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Hydrology and Earth System Sciences An interactive open-access journal of the European Geosciences Union
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Volume 21, issue 1
Hydrol. Earth Syst. Sci., 21, 311-322, 2017
https://doi.org/10.5194/hess-21-311-2017
© Author(s) 2017. This work is distributed under
the Creative Commons Attribution 3.0 License.

Special issue: Vegetation changes under a changing environment and the impacts...

Hydrol. Earth Syst. Sci., 21, 311-322, 2017
https://doi.org/10.5194/hess-21-311-2017
© Author(s) 2017. This work is distributed under
the Creative Commons Attribution 3.0 License.

Research article 18 Jan 2017

Research article | 18 Jan 2017

Environmental controls on seasonal ecosystem evapotranspiration/potential evapotranspiration ratio as determined by the global eddy flux measurements

Chunwei Liu1, Ge Sun2, Steven G. McNulty2, Asko Noormets3, and Yuan Fang3 Chunwei Liu et al.
  • 1Jiangsu Provincial Key Laboratory of Agricultural Meteorology, College of Applied Meteorology, Nanjing University of Information Science and Technology, Nanjing 210044, China
  • 2Eastern Forest Environmental Threat Assessment Center, Southern Research Station, USDA Forest Service, Raleigh, NC 27606, USA
  • 3Department of Forestry and Environmental Resources, North Carolina State University, Raleigh, NC 27695, USA

Abstract. The evapotranspiration/potential evapotranspiration (AET/PET) ratio is traditionally termed as the crop coefficient (Kc) and has been generally used as ecosystem evaporative stress index. In the current hydrology literature, Kc has been widely used as a parameter to estimate crop water demand by water managers but has not been well examined for other types of ecosystems such as forests and other perennial vegetation. Understanding the seasonal dynamics of this variable for all ecosystems is important for projecting the ecohydrological responses to climate change and accurately quantifying water use at watershed to global scales. This study aimed at deriving monthly Kc for multiple vegetation cover types and understanding its environmental controls by analyzing the accumulated global eddy flux (FLUXNET) data. We examined monthly Kc data for seven vegetation covers, including open shrubland (OS), cropland (CRO), grassland (GRA), deciduous broad leaf forest (DBF), evergreen needle leaf forest (ENF), evergreen broad leaf forest (EBF), and mixed forest (MF), across 81 sites. We found that, except for evergreen forests (EBF and ENF), Kc values had large seasonal variation across all land covers. The spatial variability of Kc was well explained by latitude, suggesting site factors are a major control on Kc. Seasonally, Kc increased significantly with precipitation in the summer months, except in EBF. Moreover, leaf area index (LAI) significantly influenced monthly Kc in all land covers, except in EBF. During the peak growing season, forests had the highest Kc values, while croplands (CRO) had the lowest. We developed a series of multivariate linear monthly regression models for Kc by land cover type and season using LAI, site latitude, and monthly precipitation as independent variables. The Kc models are useful for understanding water stress in different ecosystems under climate change and variability as well as for estimating seasonal ET for large areas with mixed land covers.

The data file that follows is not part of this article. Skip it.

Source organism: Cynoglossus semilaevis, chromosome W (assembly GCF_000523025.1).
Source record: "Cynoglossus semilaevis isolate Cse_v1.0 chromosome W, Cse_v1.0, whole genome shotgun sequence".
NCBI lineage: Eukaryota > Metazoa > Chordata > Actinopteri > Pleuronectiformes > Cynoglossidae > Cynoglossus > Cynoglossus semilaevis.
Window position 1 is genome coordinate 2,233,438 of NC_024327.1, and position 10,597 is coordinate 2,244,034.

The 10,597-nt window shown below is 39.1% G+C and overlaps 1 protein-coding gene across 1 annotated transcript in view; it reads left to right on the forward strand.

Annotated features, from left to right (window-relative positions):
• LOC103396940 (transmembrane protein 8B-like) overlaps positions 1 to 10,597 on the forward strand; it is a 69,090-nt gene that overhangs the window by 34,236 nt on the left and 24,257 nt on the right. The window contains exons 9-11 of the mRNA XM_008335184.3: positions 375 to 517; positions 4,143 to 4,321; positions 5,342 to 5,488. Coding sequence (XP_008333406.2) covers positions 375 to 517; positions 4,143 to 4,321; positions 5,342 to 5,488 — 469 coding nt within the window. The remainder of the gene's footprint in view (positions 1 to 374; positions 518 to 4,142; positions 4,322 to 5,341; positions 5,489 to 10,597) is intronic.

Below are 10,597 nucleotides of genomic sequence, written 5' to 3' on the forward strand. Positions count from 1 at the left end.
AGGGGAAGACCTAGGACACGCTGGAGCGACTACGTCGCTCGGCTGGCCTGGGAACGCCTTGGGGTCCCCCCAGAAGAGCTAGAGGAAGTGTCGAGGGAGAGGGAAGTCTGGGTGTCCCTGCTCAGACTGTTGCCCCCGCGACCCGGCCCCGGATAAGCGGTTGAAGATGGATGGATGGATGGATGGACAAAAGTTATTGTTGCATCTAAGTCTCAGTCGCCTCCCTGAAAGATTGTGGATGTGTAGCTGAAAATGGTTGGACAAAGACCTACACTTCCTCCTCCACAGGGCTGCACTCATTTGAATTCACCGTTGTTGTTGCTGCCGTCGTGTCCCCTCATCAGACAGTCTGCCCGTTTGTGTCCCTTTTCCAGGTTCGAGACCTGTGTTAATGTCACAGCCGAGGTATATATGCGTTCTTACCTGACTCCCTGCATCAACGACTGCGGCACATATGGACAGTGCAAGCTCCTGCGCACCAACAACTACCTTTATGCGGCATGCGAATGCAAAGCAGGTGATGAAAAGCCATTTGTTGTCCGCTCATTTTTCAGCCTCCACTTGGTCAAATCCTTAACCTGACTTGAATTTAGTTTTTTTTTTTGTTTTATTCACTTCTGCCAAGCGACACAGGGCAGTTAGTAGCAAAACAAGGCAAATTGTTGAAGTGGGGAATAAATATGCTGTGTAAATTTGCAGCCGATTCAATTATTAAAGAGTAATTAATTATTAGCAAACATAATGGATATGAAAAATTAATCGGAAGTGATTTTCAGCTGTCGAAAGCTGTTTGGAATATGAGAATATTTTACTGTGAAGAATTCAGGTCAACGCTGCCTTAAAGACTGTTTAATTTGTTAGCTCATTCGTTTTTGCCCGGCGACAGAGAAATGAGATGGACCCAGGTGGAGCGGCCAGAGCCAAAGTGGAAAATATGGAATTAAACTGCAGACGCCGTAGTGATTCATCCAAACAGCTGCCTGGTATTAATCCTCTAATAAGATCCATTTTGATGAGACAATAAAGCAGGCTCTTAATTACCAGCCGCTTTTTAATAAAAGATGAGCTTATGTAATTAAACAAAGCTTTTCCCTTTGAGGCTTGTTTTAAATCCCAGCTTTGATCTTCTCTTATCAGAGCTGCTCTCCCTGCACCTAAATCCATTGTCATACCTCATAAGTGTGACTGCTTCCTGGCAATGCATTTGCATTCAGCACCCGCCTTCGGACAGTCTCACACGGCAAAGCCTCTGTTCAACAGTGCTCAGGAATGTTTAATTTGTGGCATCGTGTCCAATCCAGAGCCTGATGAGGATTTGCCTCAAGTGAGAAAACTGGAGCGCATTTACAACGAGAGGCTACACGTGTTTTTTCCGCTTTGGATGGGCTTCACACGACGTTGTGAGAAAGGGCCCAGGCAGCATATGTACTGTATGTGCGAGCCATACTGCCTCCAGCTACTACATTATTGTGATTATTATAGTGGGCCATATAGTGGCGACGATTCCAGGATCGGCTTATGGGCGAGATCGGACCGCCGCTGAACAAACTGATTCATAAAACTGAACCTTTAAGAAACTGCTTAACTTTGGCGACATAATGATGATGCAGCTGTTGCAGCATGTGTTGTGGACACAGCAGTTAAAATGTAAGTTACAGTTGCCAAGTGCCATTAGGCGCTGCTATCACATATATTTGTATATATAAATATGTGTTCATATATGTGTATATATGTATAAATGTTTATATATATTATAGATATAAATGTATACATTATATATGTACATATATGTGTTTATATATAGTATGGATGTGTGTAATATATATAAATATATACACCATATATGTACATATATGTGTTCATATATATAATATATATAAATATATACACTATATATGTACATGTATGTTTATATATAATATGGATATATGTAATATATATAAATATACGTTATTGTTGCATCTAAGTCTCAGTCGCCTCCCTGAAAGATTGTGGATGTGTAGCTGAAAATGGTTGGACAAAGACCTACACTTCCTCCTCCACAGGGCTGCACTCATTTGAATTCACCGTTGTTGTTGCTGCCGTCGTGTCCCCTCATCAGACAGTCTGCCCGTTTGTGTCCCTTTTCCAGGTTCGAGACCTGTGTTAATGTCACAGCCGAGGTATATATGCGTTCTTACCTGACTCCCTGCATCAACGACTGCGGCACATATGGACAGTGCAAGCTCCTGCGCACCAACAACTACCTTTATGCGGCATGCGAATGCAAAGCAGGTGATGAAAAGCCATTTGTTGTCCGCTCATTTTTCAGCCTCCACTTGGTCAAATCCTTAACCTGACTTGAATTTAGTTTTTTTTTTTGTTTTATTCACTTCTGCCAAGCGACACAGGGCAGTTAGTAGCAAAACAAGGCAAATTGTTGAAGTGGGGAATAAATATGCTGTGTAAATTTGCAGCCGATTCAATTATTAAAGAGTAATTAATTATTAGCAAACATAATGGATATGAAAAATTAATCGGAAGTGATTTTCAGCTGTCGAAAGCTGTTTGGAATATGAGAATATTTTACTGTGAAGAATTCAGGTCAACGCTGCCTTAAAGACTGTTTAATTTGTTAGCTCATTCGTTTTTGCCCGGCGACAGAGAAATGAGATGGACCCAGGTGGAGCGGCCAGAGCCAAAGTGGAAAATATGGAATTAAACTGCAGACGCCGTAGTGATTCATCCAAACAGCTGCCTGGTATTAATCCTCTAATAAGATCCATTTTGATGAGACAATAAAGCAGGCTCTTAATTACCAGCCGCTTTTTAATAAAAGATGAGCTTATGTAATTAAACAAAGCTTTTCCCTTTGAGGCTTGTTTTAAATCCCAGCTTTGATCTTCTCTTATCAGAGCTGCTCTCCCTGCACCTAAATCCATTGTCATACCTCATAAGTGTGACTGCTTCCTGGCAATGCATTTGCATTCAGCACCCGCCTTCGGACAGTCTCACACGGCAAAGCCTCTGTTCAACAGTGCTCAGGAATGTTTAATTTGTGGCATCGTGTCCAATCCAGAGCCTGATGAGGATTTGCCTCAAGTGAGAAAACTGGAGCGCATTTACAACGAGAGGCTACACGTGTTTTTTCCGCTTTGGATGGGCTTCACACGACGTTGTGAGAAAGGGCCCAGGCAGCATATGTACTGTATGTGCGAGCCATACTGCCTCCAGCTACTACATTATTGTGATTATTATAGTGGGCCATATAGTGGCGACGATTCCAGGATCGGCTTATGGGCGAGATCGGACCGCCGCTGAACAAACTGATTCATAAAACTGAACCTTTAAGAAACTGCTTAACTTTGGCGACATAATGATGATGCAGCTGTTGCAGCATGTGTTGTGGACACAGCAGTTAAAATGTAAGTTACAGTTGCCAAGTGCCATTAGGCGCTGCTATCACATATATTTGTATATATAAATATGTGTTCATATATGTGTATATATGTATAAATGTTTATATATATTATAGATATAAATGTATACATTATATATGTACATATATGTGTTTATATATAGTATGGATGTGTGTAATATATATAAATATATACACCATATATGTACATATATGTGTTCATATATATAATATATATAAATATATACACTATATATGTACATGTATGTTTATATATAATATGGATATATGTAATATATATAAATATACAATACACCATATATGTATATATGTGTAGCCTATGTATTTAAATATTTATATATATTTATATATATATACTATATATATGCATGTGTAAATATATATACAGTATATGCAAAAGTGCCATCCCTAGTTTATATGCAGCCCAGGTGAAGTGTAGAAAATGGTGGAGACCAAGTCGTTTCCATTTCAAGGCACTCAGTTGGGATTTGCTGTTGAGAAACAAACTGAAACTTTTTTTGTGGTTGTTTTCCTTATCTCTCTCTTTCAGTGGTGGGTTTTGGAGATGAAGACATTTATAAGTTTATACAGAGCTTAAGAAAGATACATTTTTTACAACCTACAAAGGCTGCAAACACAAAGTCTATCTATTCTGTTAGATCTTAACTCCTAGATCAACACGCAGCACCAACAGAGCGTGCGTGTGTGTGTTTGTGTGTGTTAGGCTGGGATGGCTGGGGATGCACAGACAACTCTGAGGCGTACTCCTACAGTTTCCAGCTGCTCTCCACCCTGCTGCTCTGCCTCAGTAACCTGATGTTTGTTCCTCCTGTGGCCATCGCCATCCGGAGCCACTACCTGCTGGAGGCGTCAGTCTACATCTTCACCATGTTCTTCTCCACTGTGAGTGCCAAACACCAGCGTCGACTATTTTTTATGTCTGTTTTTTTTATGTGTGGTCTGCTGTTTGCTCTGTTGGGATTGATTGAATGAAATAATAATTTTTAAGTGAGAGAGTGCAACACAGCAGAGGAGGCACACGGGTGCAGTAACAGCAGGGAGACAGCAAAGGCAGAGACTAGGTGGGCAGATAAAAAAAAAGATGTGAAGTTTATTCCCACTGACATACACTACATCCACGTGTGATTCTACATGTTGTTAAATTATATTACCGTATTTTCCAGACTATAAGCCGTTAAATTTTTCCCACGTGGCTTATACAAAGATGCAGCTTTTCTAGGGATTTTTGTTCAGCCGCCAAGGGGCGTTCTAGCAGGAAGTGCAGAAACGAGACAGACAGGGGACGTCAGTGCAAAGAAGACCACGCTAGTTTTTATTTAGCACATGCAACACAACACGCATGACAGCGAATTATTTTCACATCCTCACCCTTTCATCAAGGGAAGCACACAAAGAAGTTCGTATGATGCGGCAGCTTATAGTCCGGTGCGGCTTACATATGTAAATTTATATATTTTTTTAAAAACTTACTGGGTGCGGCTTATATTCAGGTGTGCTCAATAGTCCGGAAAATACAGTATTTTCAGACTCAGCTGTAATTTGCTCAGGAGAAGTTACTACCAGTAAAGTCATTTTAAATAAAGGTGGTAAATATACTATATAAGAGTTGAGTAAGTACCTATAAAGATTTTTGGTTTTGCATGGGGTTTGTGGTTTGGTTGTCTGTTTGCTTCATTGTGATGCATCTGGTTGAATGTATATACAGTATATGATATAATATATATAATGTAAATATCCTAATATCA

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The paper aimed at deriving Kc (AET/PET) for multiple vegetation types and understanding its environmental controls by analyzing the accumulated global eddy flux (FLUXNET) data. We established multiple linear equations for different land covers and seasons to model the dynamics of Kc as function of LAI, site latitude, and precipitation. Our study extended the applications of the traditional Kc method for estimating crop water use to estimating AET rates for natural ecosystems.
The paper aimed at deriving Kc (AET/PET) for multiple vegetation types and understanding its...
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